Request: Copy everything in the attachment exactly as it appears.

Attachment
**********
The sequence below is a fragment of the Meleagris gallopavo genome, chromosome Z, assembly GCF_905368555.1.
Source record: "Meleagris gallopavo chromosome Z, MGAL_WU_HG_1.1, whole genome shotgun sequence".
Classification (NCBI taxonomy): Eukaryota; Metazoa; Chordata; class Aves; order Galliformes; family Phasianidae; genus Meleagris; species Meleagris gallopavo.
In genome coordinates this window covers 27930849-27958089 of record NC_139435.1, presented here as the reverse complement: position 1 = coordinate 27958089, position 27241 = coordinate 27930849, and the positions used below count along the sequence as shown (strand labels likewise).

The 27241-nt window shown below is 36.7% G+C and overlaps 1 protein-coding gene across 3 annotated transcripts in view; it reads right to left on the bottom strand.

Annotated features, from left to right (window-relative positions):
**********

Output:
The sequence below is a fragment of the Meleagris gallopavo genome, chromosome Z, assembly GCF_905368555.1.
Source record: "Meleagris gallopavo chromosome Z, MGAL_WU_HG_1.1, whole genome shotgun sequence".
Classification (NCBI taxonomy): Eukaryota; Metazoa; Chordata; class Aves; order Galliformes; family Phasianidae; genus Meleagris; species Meleagris gallopavo.
In genome coordinates this window covers 27930849-27958089 of record NC_139435.1, presented here as the reverse complement: position 1 = coordinate 27958089, position 27241 = coordinate 27930849, and the positions used below count along the sequence as shown (strand labels likewise).

The 27241-nt window shown below is 36.7% G+C and overlaps 1 protein-coding gene across 3 annotated transcripts in view; it reads right to left on the bottom strand.

Annotated features, from left to right (window-relative positions):